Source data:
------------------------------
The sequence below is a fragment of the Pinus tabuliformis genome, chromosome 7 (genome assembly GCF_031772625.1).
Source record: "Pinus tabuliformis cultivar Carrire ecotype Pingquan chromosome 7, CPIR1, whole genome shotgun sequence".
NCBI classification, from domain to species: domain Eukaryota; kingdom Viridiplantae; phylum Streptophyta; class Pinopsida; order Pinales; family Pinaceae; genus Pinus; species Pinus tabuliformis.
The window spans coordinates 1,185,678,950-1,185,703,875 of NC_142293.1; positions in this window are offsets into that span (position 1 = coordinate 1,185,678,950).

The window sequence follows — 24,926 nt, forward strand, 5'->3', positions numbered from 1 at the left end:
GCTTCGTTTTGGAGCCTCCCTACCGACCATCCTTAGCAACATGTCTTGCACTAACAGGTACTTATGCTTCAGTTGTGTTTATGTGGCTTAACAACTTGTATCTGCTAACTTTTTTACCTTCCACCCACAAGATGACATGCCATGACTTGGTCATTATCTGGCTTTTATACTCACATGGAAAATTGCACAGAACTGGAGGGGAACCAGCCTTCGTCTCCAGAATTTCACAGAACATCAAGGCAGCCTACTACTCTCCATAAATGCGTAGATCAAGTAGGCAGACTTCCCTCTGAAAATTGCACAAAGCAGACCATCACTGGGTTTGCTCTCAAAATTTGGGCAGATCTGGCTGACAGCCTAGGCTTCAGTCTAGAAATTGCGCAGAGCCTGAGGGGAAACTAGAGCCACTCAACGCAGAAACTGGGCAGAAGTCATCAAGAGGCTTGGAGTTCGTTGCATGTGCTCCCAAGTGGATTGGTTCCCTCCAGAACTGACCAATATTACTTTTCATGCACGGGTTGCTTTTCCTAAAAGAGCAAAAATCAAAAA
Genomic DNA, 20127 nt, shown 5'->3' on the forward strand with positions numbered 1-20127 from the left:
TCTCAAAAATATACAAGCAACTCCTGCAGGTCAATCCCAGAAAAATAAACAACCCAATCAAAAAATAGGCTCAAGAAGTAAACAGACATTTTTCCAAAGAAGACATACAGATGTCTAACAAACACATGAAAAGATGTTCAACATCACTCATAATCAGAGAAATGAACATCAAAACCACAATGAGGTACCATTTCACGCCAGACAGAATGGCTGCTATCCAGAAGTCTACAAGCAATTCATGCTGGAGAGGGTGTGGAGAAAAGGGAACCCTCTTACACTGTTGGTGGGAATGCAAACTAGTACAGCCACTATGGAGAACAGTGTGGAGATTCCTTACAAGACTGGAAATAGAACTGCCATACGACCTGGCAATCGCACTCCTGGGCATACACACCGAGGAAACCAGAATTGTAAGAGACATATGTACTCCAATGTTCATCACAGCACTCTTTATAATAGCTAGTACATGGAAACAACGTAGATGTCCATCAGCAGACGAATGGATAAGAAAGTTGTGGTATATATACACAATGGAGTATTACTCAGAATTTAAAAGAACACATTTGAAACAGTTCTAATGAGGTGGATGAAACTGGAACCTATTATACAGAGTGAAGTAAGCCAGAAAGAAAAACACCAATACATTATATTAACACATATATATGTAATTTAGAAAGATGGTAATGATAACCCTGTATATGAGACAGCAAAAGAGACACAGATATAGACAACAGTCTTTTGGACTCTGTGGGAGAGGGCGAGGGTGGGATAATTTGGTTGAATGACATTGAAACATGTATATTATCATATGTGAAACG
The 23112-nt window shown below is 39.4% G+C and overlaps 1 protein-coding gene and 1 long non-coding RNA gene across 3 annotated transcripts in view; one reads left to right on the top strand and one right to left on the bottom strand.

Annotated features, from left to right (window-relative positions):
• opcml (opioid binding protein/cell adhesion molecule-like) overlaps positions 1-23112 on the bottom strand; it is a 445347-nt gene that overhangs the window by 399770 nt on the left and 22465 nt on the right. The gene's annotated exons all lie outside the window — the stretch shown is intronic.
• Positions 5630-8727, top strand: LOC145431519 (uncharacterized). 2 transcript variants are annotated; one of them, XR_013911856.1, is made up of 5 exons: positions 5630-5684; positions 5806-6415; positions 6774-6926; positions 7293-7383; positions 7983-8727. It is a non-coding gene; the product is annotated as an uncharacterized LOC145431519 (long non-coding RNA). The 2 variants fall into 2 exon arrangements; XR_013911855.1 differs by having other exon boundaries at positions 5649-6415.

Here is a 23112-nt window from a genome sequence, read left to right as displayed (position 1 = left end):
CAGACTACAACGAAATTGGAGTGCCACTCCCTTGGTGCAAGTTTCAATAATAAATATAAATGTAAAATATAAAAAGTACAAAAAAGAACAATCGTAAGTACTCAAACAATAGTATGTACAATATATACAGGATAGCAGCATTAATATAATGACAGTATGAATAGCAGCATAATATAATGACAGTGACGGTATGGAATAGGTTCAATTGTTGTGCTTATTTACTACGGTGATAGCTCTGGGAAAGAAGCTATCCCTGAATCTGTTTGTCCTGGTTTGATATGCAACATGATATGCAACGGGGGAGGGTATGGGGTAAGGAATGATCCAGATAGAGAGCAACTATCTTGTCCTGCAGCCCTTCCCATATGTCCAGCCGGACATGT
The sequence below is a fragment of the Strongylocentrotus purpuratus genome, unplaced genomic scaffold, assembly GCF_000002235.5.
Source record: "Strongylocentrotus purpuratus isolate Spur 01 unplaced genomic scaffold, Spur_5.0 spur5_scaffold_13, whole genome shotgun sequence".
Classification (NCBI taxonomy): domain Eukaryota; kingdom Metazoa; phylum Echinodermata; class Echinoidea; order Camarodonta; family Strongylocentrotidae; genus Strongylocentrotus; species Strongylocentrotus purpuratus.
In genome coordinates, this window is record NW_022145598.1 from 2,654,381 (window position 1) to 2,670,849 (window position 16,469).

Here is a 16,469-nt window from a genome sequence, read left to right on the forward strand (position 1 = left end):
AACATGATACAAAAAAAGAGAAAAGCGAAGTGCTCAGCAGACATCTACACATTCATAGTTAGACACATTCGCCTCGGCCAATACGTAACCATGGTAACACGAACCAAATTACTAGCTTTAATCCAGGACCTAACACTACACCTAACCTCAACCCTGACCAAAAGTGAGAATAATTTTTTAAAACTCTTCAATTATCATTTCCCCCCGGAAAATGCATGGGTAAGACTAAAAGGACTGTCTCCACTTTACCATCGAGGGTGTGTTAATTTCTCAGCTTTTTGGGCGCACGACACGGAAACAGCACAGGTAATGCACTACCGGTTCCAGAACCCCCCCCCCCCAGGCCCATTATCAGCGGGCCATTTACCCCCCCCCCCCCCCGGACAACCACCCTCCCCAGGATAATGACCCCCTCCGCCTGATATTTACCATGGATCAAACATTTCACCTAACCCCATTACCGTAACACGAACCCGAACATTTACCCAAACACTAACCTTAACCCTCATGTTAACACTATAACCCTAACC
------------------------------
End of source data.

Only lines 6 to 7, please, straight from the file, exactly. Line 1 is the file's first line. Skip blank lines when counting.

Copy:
GCTTCGTTTTGGAGCCTCCCTACCGACCATCCTTAGCAACATGTCTTGCACTAACAGGTACTTATGCTTCAGTTGTGTTTATGTGGCTTAACAACTTGTATCTGCTAACTTTTTTACCTTCCACCCACAAGATGACATGCCATGACTTGGTCATTATCTGGCTTTTATACTCACATGGAAAATTGCACAGAACTGGAGGGGAACCAGCCTTCGTCTCCAGAATTTCACAGAACATCAAGGCAGCCTACTACTCTCCATAAATGCGTAGATCAAGTAGGCAGACTTCCCTCTGAAAATTGCACAAAGCAGACCATCACTGGGTTTGCTCTCAAAATTTGGGCAGATCTGGCTGACAGCCTAGGCTTCAGTCTAGAAATTGCGCAGAGCCTGAGGGGAAACTAGAGCCACTCAACGCAGAAACTGGGCAGAAGTCATCAAGAGGCTTGGAGTTCGTTGCATGTGCTCCCAAGTGGATTGGTTCCCTCCAGAACTGACCAATATTACTTTTCATGCACGGGTTGCTTTTCCTAAAAGAGCAAAAATCAAAAA
Genomic DNA, 20127 nt, shown 5'->3' on the forward strand with positions numbered 1-20127 from the left: